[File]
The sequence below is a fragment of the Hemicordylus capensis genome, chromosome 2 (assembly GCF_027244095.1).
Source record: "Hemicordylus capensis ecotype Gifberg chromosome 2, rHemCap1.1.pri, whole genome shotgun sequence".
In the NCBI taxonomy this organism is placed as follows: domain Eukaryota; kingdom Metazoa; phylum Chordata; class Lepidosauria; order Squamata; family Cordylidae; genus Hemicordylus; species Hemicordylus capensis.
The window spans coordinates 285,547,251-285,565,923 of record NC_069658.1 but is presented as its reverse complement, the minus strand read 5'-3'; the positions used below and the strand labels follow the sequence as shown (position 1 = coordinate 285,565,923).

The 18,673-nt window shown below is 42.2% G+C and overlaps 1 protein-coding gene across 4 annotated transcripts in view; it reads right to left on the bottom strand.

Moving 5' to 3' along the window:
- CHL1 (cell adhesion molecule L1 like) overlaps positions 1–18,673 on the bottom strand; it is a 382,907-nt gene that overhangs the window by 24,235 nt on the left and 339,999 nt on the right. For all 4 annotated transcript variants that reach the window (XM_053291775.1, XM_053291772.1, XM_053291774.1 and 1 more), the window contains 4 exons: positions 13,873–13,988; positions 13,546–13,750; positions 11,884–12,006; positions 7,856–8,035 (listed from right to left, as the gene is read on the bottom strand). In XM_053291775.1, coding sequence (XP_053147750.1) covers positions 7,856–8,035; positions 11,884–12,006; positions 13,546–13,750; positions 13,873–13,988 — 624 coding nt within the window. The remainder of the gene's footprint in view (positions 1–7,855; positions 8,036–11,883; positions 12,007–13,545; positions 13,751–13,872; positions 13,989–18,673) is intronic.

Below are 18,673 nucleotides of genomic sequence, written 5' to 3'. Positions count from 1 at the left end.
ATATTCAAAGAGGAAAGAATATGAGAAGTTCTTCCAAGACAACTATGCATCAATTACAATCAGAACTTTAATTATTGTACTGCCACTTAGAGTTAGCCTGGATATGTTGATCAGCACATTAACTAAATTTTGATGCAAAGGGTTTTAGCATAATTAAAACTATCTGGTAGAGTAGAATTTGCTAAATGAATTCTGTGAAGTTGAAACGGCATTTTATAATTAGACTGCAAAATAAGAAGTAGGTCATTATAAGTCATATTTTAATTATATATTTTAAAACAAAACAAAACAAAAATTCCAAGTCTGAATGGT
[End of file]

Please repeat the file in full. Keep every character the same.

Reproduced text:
The sequence below is a fragment of the Hemicordylus capensis genome, chromosome 2 (assembly GCF_027244095.1).
Source record: "Hemicordylus capensis ecotype Gifberg chromosome 2, rHemCap1.1.pri, whole genome shotgun sequence".
In the NCBI taxonomy this organism is placed as follows: domain Eukaryota; kingdom Metazoa; phylum Chordata; class Lepidosauria; order Squamata; family Cordylidae; genus Hemicordylus; species Hemicordylus capensis.
The window spans coordinates 285,547,251-285,565,923 of record NC_069658.1 but is presented as its reverse complement, the minus strand read 5'-3'; the positions used below and the strand labels follow the sequence as shown (position 1 = coordinate 285,565,923).

The 18,673-nt window shown below is 42.2% G+C and overlaps 1 protein-coding gene across 4 annotated transcripts in view; it reads right to left on the bottom strand.

Moving 5' to 3' along the window:
- CHL1 (cell adhesion molecule L1 like) overlaps positions 1–18,673 on the bottom strand; it is a 382,907-nt gene that overhangs the window by 24,235 nt on the left and 339,999 nt on the right. For all 4 annotated transcript variants that reach the window (XM_053291775.1, XM_053291772.1, XM_053291774.1 and 1 more), the window contains 4 exons: positions 13,873–13,988; positions 13,546–13,750; positions 11,884–12,006; positions 7,856–8,035 (listed from right to left, as the gene is read on the bottom strand). In XM_053291775.1, coding sequence (XP_053147750.1) covers positions 7,856–8,035; positions 11,884–12,006; positions 13,546–13,750; positions 13,873–13,988 — 624 coding nt within the window. The remainder of the gene's footprint in view (positions 1–7,855; positions 8,036–11,883; positions 12,007–13,545; positions 13,751–13,872; positions 13,989–18,673) is intronic.

Below are 18,673 nucleotides of genomic sequence, written 5' to 3'. Positions count from 1 at the left end.
ATATTCAAAGAGGAAAGAATATGAGAAGTTCTTCCAAGACAACTATGCATCAATTACAATCAGAACTTTAATTATTGTACTGCCACTTAGAGTTAGCCTGGATATGTTGATCAGCACATTAACTAAATTTTGATGCAAAGGGTTTTAGCATAATTAAAACTATCTGGTAGAGTAGAATTTGCTAAATGAATTCTGTGAAGTTGAAACGGCATTTTATAATTAGACTGCAAAATAAGAAGTAGGTCATTATAAGTCATATTTTAATTATATATTTTAAAACAAAACAAAACAAAAATTCCAAGTCTGAATGGT